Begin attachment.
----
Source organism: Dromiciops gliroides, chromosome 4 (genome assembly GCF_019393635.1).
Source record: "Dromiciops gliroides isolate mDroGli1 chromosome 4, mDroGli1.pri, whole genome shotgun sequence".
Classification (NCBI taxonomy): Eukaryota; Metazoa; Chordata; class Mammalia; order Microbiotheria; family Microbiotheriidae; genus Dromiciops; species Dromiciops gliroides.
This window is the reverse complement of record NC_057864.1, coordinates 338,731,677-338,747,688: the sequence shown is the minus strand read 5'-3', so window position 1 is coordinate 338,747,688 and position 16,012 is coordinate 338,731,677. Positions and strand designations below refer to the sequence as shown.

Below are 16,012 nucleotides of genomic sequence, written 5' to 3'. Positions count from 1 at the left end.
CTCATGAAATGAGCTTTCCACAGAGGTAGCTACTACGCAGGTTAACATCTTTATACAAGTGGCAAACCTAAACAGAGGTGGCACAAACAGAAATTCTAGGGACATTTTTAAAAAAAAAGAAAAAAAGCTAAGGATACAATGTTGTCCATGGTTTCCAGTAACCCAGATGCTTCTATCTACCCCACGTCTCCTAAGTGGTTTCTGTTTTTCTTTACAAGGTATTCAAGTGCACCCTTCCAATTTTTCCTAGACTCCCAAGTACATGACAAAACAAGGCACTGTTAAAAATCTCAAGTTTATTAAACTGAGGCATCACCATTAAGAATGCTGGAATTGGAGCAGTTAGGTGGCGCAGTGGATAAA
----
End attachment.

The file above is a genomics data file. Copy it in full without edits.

Source organism: Dromiciops gliroides, chromosome 4 (genome assembly GCF_019393635.1).
Source record: "Dromiciops gliroides isolate mDroGli1 chromosome 4, mDroGli1.pri, whole genome shotgun sequence".
Classification (NCBI taxonomy): Eukaryota; Metazoa; Chordata; class Mammalia; order Microbiotheria; family Microbiotheriidae; genus Dromiciops; species Dromiciops gliroides.
This window is the reverse complement of record NC_057864.1, coordinates 338,731,677-338,747,688: the sequence shown is the minus strand read 5'-3', so window position 1 is coordinate 338,747,688 and position 16,012 is coordinate 338,731,677. Positions and strand designations below refer to the sequence as shown.

Below are 16,012 nucleotides of genomic sequence, written 5' to 3'. Positions count from 1 at the left end.
CTCATGAAATGAGCTTTCCACAGAGGTAGCTACTACGCAGGTTAACATCTTTATACAAGTGGCAAACCTAAACAGAGGTGGCACAAACAGAAATTCTAGGGACATTTTTAAAAAAAAAGAAAAAAAGCTAAGGATACAATGTTGTCCATGGTTTCCAGTAACCCAGATGCTTCTATCTACCCCACGTCTCCTAAGTGGTTTCTGTTTTTCTTTACAAGGTATTCAAGTGCACCCTTCCAATTTTTCCTAGACTCCCAAGTACATGACAAAACAAGGCACTGTTAAAAATCTCAAGTTTATTAAACTGAGGCATCACCATTAAGAATGCTGGAATTGGAGCAGTTAGGTGGCGCAGTGGATAAA